Households across the UK are currently being hit by the worst cost of living crisis for decades.
Not only are supermarket food prices being driven up by the highest inflation levels since the early 1990s, but fuel prices and energy bills have also been increasing at a rapid rate - particularly in the wake of the Russia-Ukraine war.
Higher energy costs have become almost impossible to escape given the increase to Ofgem’s energy price cap that came in on 1 April - although there are some hacks you can employ to help you save on your bills.
The government has introduced some support measures, such as the council tax rebate, but these will not cancel out the steep rises to gas and electricity prices.
So if you’re struggling to pay for your energy bills, what can you do?
Speak up as soon as possible
Ofgem’s rules state energy providers must work with you to come up with an affordable plan.
But you have to be prepared to give them a bit of information about your circumstances in order to do so.
The solutions they come up with might include:
- A review of your regular bill payments and debt repayments
- Payment breaks or reductions
- More time to pay back outstanding debts
- Access to hardship funds
- Suggestions on better tariffs or energy saving methods
For more information, visit Ofgem’s website.
Look at what support schemes, grants and benefits are available
You may have heard of help and support for older people or people who might be vulnerable.
The Priority Services Register is a free support service to help all kinds of people who might need this support.
You need to contact your energy provider to get on the list but it’s free to do so. Find out more on Ofgem’s website.
You can find out more about the various schemes available to help you in this recent article from Resolver.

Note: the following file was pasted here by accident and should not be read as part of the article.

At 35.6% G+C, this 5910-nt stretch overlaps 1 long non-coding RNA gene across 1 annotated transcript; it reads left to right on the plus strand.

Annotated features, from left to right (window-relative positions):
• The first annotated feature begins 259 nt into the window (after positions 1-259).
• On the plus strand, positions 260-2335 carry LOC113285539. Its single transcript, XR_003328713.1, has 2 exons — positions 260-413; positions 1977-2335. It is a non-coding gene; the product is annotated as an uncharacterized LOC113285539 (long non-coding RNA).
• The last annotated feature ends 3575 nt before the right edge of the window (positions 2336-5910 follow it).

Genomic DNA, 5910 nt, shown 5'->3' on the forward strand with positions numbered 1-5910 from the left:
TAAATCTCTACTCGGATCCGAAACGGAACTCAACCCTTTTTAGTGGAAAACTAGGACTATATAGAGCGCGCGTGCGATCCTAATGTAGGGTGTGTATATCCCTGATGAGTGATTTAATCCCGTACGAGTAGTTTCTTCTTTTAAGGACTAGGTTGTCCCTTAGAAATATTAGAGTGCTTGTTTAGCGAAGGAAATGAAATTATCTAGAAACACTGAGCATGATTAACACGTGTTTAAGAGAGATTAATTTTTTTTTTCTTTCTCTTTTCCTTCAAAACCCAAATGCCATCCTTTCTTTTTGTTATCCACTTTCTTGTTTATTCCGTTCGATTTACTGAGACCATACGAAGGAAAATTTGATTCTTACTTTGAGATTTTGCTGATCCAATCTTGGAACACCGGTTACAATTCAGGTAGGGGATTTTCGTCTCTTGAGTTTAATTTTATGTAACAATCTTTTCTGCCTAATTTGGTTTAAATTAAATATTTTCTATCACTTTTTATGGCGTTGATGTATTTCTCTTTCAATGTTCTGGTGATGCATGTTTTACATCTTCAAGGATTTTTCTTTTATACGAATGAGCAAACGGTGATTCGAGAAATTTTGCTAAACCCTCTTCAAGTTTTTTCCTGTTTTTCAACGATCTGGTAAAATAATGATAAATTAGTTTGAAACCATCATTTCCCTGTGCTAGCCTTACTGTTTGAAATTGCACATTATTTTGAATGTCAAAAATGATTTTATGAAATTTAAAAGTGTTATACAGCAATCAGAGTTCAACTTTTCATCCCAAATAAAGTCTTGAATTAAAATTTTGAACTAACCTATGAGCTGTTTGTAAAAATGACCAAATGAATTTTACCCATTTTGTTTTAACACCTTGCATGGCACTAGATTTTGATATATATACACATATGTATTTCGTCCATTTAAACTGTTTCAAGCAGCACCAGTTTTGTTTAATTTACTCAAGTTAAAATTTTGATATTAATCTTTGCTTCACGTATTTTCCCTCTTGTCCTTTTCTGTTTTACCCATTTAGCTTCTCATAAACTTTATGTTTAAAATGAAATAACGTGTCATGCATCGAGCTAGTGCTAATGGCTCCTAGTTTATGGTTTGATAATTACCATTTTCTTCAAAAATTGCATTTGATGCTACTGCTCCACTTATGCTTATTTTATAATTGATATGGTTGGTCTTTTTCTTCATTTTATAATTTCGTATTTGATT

Attempt to cut your energy consumption
Try these tips and give your energy provider regular meter readings so you don’t get hit with a big bill based on bad estimates:
- The big offenders for energy consumption in your home are ‘wet appliances’ - the term for the goods in the kitchen that use water, like washing machines and dishwashers. Try to only use them for full loads, learn more about what that ‘eco mode’ button does and drop the heat as low as it will go. These machines have to heat the water they use and this can result in them generating a quarter of the cost of your energy bill
- Turn down the thermostat a notch. Getting a smart thermostat can save you loads, but if money is tight then that just isn’t feasible. But did you know that turning down the thermostat by just one notch can save you around £80 a year?
- Switch off standby. Most electrical items can be switched off properly, though you might want to leave the smart TV / satellite / cable box plugged in if you don’t want to lose your favourite recordings. If it’s a faff to remember, why not get a plug with a timer on it?
- Clear out the fridge. If your fridge is stuffed then it requires more energy to do its job, so keep it relatively clear and the temperature at an appropriate level. Most experts advise a level of 1 to 5 Celsius – take the temperature rather than rely on the dial.
- Your parents were right – turn off those lights! Or even better, replace your bulbs with LEDs. This might seem like a hassle, but you could save up to £50 a year. If it’s too expensive to do in one go, replace them as the old ones die.
- Get a smart meter. Yes, this did go horribly wrong last time round, so the Government scheme was scaled back while the technology was sorted out. The second generation of smart meters are available now, which are compatible with different providers of energy, so you can switch if you want (always check first though). Smart meters make it easier to monitor your energy consumption and keep on top of your bills.
- Save money on energy and water. The Energy Saving Trust have a ton of really great advice on their website. A great one is fitting an energy efficient shower head and cutting down shower time by just one minute per person. A family of four could save £28 off their gas bills and around £47 off their water bills with a meter.
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